Though the author provides an ambitious list of study objectives, the methods section is truncated. It excludes crucial information about the methods used that is necessary to ascertain the validity of these results. More specifically, key details of the search terms were omitted, such as the search date range and the timeframe for conducting the searches. The search string itself was overly basic and may have excluded articles about platforms other than dSpace, Greenstone, and E-prints. Furthermore, it is difficult to perform a critical appraisal of the findings without knowing the criteria applied during the screening and selection process. These gaps leave the reader questioning how well this sample captures the institutional repository literature.


The results consist largely of descriptive statistics, which reveal some interesting trends. Unfortunately, the author does not delve into relationships between the variables. By emphasizing the educational role of librarians in helping users to deposit and use repositories, the author minimizes significant shifts in the scholarly communication ecosystem that have driven the expansion of IR. Although they serve other purposes than mechanisms for open access, the motivation and context for presenting IR has largely been to rectify unequal access and preserve the scholarly record. This gap is apparent in the literature review and bibliography, where key concepts and publications are missing. Charles Bailey’s thorough bibliography on institutional repositories (2011) is an excellent resource that could have provided much needed structure and context for exploring the practical implication of these findings.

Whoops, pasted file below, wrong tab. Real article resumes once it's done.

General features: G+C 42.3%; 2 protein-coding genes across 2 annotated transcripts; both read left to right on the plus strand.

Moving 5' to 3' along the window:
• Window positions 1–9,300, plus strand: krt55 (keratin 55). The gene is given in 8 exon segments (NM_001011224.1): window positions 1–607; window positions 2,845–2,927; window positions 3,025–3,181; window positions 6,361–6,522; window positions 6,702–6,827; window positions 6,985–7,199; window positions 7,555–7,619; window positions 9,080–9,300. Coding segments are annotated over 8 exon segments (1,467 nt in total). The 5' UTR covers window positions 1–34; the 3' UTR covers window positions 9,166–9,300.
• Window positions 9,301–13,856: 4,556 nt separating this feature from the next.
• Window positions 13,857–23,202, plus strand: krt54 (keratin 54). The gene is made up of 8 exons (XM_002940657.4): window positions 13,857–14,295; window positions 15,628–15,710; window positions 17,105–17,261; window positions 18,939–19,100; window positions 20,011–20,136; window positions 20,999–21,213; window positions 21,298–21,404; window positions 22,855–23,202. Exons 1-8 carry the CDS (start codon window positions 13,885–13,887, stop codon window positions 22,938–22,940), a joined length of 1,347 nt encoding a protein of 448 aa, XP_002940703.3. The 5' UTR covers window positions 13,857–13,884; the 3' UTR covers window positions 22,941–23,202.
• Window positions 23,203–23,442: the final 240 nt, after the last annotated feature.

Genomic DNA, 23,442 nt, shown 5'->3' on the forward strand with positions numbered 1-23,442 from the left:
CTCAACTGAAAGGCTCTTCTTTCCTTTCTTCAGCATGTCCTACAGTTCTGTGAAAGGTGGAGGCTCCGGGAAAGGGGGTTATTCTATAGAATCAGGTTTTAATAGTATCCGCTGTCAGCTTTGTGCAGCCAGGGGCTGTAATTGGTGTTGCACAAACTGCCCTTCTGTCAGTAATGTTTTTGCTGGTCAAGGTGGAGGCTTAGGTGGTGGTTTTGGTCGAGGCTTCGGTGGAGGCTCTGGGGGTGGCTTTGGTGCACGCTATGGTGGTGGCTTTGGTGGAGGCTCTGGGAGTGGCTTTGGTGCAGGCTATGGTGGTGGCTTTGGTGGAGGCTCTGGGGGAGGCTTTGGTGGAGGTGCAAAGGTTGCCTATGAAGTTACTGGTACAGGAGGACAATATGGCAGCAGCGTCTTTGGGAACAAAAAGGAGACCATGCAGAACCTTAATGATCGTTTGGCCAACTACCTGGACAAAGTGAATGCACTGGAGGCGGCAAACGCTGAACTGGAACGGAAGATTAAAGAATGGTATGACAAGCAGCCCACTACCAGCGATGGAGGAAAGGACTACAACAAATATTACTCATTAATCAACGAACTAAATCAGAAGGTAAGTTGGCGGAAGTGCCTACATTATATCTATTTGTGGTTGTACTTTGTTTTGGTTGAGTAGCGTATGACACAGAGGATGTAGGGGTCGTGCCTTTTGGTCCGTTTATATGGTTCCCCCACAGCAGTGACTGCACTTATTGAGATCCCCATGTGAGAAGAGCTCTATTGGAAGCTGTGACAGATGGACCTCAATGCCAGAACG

Despite the shortcomings, repository managers may find this broad account of the IR literature useful for positioning their own scholarship, within the global literature. Future studies could extend this work to explore the particularly issues and challenges in repository management and associated services as the field has developed over time. Such information would be invaluable in understanding how institutional repository services respond to emerging technologies and the challenges facing higher education.




Bailey, C. W. (2011). Institutional repository bibliography, version 4. Houston: Digital Scholarship. Retrieved from http://www.digital-scholarship.org/irb/irb.html